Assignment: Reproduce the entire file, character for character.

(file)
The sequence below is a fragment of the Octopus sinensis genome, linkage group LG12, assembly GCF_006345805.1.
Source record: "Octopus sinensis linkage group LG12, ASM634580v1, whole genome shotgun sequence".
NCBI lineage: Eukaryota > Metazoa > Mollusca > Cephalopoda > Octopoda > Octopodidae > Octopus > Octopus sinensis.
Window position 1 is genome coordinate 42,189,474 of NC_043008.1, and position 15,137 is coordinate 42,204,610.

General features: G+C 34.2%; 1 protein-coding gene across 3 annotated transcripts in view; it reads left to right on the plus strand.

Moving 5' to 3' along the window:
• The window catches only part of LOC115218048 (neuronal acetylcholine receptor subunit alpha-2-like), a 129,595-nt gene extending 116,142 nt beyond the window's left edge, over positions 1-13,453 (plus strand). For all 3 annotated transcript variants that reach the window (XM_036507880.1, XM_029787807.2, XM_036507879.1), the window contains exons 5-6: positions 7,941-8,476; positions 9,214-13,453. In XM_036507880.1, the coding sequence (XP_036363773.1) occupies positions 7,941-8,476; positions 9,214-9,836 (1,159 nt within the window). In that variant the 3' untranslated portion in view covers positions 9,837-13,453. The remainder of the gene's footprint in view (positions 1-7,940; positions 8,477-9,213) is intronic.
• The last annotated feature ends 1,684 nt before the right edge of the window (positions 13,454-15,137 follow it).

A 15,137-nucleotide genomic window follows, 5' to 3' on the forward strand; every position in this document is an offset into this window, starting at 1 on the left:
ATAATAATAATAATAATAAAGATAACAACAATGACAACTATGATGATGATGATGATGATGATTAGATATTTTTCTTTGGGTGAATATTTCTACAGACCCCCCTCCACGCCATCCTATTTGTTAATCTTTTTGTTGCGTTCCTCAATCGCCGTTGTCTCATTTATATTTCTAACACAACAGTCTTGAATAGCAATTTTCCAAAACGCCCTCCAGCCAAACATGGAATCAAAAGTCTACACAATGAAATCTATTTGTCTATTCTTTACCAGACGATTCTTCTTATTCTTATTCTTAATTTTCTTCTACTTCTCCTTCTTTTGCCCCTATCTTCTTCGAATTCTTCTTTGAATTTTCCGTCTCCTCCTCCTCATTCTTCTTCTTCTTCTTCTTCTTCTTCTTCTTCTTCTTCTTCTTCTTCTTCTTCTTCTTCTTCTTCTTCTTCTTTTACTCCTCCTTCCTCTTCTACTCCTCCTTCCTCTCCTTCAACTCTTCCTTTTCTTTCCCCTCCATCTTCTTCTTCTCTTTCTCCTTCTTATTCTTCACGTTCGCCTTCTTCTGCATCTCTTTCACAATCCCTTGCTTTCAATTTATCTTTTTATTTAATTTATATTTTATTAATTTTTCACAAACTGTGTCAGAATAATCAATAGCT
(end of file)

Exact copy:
The sequence below is a fragment of the Octopus sinensis genome, linkage group LG12, assembly GCF_006345805.1.
Source record: "Octopus sinensis linkage group LG12, ASM634580v1, whole genome shotgun sequence".
NCBI lineage: Eukaryota > Metazoa > Mollusca > Cephalopoda > Octopoda > Octopodidae > Octopus > Octopus sinensis.
Window position 1 is genome coordinate 42,189,474 of NC_043008.1, and position 15,137 is coordinate 42,204,610.

General features: G+C 34.2%; 1 protein-coding gene across 3 annotated transcripts in view; it reads left to right on the plus strand.

Moving 5' to 3' along the window:
• The window catches only part of LOC115218048 (neuronal acetylcholine receptor subunit alpha-2-like), a 129,595-nt gene extending 116,142 nt beyond the window's left edge, over positions 1-13,453 (plus strand). For all 3 annotated transcript variants that reach the window (XM_036507880.1, XM_029787807.2, XM_036507879.1), the window contains exons 5-6: positions 7,941-8,476; positions 9,214-13,453. In XM_036507880.1, the coding sequence (XP_036363773.1) occupies positions 7,941-8,476; positions 9,214-9,836 (1,159 nt within the window). In that variant the 3' untranslated portion in view covers positions 9,837-13,453. The remainder of the gene's footprint in view (positions 1-7,940; positions 8,477-9,213) is intronic.
• The last annotated feature ends 1,684 nt before the right edge of the window (positions 13,454-15,137 follow it).

A 15,137-nucleotide genomic window follows, 5' to 3' on the forward strand; every position in this document is an offset into this window, starting at 1 on the left:
ATAATAATAATAATAATAAAGATAACAACAATGACAACTATGATGATGATGATGATGATGATTAGATATTTTTCTTTGGGTGAATATTTCTACAGACCCCCCTCCACGCCATCCTATTTGTTAATCTTTTTGTTGCGTTCCTCAATCGCCGTTGTCTCATTTATATTTCTAACACAACAGTCTTGAATAGCAATTTTCCAAAACGCCCTCCAGCCAAACATGGAATCAAAAGTCTACACAATGAAATCTATTTGTCTATTCTTTACCAGACGATTCTTCTTATTCTTATTCTTAATTTTCTTCTACTTCTCCTTCTTTTGCCCCTATCTTCTTCGAATTCTTCTTTGAATTTTCCGTCTCCTCCTCCTCATTCTTCTTCTTCTTCTTCTTCTTCTTCTTCTTCTTCTTCTTCTTCTTCTTCTTCTTCTTCTTCTTCTTCTTCTTTTACTCCTCCTTCCTCTTCTACTCCTCCTTCCTCTCCTTCAACTCTTCCTTTTCTTTCCCCTCCATCTTCTTCTTCTCTTTCTCCTTCTTATTCTTCACGTTCGCCTTCTTCTGCATCTCTTTCACAATCCCTTGCTTTCAATTTATCTTTTTATTTAATTTATATTTTATTAATTTTTCACAAACTGTGTCAGAATAATCAATAGCT